The Importance of Being Different

There's some good news, some bad news and some decidedly enlightening news out there for independent dealers as the torrid summer heat blankets most of the country, and the kitchen/bath market, likewise, continues to sizzle.

The news I'm referring to is tucked away almost inconspicuously into the findings of a major new survey into the product brand awareness, buying tendencies'and retail attitudes of kitchen'and bath consumers.

The survey reveals that consumer purchasing plans for most key kitchen and bath products stoked by an upbeat economy and changing lifestyle needs remain largely bullish.

That, of course, is the good news.

The bad news for independent dealers is that home centers, rather than specialty retail outlets, are being increasingly viewed by those same consumers as the most viable source for kitchen/bath products. This is true, as it's always been, on the low end of the product spectrum for things like showerheads and water filters. Unfortunately for dealers, it's also becoming increasingly true at the mid- to high end of the market the traditional bread-and-butter niche for independents.

In other words, home centers are not only not going to go away, but they may actually become even more of a thorny form of competition for independent dealers in the future.

Which brings us to the survey's most enlightening news.

And that's that despite consumers' bullish buying plans and their growing love affair with home centers most kitchen and bath product brands apparently remain somehow a well-kept-secret among kitchen and bath prospects. In fact, brand-name awareness for most key kitchen/bath products including cabinetry and countertops is so low that it's almost staggering, given the fact that billions of dollars are invested in those products every year by U.S. homeowners.

So, what does this last bit of news tell us and why is it enlightening?

For one thing, it tells us that kitchen and bath manufacturers'no doubt need to take a long,'hard look at the massive amounts of money they're pouring into consumer advertising in an apparently vain attempt to create brand name awareness among homeowners.

Even more importantly, perhaps, it underscores a belief that K&BDN has been trying to get across for years.
And that's that kitchen and bath dealers, designers and related professional specifiers remain, by far, the most powerful force in the consumer kitchen and bath product-selection process.' More powerful than consumer advertising. More powerful than some vague notion among consumers of "what's available" out there in the marketplace.'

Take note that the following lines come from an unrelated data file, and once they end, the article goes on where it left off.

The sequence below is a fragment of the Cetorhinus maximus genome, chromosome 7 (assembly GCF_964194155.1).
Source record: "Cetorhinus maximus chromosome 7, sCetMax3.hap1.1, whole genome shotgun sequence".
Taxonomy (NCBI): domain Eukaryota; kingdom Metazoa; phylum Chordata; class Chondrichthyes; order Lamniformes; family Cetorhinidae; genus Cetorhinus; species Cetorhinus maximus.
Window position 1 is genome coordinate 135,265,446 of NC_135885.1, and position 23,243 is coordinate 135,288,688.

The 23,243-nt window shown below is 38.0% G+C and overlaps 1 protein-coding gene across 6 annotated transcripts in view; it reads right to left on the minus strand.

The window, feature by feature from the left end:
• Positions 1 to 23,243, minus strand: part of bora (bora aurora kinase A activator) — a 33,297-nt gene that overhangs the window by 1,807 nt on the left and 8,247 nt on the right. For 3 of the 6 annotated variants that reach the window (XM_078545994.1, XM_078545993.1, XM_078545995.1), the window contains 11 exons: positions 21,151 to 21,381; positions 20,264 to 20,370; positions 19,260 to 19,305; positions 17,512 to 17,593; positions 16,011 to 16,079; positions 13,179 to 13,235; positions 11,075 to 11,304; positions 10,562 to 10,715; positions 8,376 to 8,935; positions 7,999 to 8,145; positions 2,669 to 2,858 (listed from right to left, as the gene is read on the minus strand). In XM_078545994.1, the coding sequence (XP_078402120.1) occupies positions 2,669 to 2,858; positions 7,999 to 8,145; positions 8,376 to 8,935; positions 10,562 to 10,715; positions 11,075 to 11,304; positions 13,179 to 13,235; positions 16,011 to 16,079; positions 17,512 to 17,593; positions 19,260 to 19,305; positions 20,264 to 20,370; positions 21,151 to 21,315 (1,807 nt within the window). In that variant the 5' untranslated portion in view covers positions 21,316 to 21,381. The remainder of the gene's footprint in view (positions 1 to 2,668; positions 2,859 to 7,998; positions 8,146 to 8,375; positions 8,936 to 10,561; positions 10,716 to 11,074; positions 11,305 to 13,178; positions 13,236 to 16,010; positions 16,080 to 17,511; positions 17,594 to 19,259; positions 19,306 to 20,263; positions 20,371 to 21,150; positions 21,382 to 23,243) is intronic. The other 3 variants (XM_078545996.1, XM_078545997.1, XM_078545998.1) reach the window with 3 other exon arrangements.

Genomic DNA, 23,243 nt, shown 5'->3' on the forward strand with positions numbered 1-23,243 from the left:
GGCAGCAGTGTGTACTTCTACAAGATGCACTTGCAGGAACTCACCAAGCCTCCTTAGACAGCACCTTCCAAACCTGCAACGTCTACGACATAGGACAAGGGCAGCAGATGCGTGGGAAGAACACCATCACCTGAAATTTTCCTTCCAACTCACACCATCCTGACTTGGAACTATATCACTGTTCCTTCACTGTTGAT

More powerful, even, than any prospects' pre-conceived notions about a particular brand.

Today's consumers, as most analysts will attest, may well be more diverse, more educated, more demanding and more value-conscious than ever. Inevitably, though, they're still apparently walking into showrooms with more or less'of a clean slate when it comes to the specific brand of products they want and, ultimately, they're'
buying precisely those products that the designer/specifier endorses and decides to sell them.

It's critical that kitchen and bath product specifiers remember just how potent a force they are when they conduct their next face-to-face encounter with a prospect and when they attempt to hammer out a marketing program for their company versus the local home center.

It's equally important for dealers to remember that consumers are ultimately buying far more than simply products they're buying guidance, experience, expertise and professionalism; similarly, consumers are buying such key intangibles as a dealer's willingness to listen, his/her desire to incorporate homeowner ideas, his/her ability to offer choice, and his/her ability to understand and address their needs.

Kitchen and bath specialists cannot fail to understand all of this if they want to succeed in the face of burgeoning home-center competition. They cannot fail to market their inherent strengths. They cannot fail to understand their need'to be different or, better yet , unique. They cannot fail to understand the need to build a customer relationship based on communication, confidence and trust.

Dealers, lastly, can never fail to understand that, today more than ever, the one "brand" that counts more than anything for them is'that of the dealership itself.